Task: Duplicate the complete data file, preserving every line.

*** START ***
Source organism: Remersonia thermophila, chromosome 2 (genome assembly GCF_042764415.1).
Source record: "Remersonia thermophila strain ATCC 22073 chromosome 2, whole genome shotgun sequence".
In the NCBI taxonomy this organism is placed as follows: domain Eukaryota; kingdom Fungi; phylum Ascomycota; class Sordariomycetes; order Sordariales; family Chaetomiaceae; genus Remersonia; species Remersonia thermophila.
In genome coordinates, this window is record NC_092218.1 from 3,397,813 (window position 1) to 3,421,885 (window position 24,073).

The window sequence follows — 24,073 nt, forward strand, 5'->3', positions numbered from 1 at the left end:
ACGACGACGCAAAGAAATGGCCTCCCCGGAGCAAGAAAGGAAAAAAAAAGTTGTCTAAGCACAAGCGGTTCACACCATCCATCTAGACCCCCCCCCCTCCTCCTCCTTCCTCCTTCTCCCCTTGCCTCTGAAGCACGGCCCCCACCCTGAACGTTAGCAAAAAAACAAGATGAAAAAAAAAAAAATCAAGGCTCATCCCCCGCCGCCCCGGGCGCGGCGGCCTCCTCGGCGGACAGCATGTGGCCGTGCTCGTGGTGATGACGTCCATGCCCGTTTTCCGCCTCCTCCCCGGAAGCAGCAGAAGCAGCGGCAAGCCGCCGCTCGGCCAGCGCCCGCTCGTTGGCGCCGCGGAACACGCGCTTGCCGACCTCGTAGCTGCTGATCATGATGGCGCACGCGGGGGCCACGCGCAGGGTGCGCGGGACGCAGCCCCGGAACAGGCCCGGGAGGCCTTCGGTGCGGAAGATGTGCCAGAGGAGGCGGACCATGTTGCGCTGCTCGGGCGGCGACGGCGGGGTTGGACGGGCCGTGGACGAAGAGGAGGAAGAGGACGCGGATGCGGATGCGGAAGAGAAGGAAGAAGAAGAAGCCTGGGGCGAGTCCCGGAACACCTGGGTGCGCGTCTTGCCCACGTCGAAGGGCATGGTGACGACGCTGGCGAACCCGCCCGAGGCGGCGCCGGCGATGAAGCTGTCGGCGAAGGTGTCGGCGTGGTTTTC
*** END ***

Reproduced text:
Source organism: Remersonia thermophila, chromosome 2 (genome assembly GCF_042764415.1).
Source record: "Remersonia thermophila strain ATCC 22073 chromosome 2, whole genome shotgun sequence".
In the NCBI taxonomy this organism is placed as follows: domain Eukaryota; kingdom Fungi; phylum Ascomycota; class Sordariomycetes; order Sordariales; family Chaetomiaceae; genus Remersonia; species Remersonia thermophila.
In genome coordinates, this window is record NC_092218.1 from 3,397,813 (window position 1) to 3,421,885 (window position 24,073).

The window sequence follows — 24,073 nt, forward strand, 5'->3', positions numbered from 1 at the left end:
ACGACGACGCAAAGAAATGGCCTCCCCGGAGCAAGAAAGGAAAAAAAAAGTTGTCTAAGCACAAGCGGTTCACACCATCCATCTAGACCCCCCCCCCTCCTCCTCCTTCCTCCTTCTCCCCTTGCCTCTGAAGCACGGCCCCCACCCTGAACGTTAGCAAAAAAACAAGATGAAAAAAAAAAAAATCAAGGCTCATCCCCCGCCGCCCCGGGCGCGGCGGCCTCCTCGGCGGACAGCATGTGGCCGTGCTCGTGGTGATGACGTCCATGCCCGTTTTCCGCCTCCTCCCCGGAAGCAGCAGAAGCAGCGGCAAGCCGCCGCTCGGCCAGCGCCCGCTCGTTGGCGCCGCGGAACACGCGCTTGCCGACCTCGTAGCTGCTGATCATGATGGCGCACGCGGGGGCCACGCGCAGGGTGCGCGGGACGCAGCCCCGGAACAGGCCCGGGAGGCCTTCGGTGCGGAAGATGTGCCAGAGGAGGCGGACCATGTTGCGCTGCTCGGGCGGCGACGGCGGGGTTGGACGGGCCGTGGACGAAGAGGAGGAAGAGGACGCGGATGCGGATGCGGAAGAGAAGGAAGAAGAAGAAGCCTGGGGCGAGTCCCGGAACACCTGGGTGCGCGTCTTGCCCACGTCGAAGGGCATGGTGACGACGCTGGCGAACCCGCCCGAGGCGGCGCCGGCGATGAAGCTGTCGGCGAAGGTGTCGGCGTGGTTTTC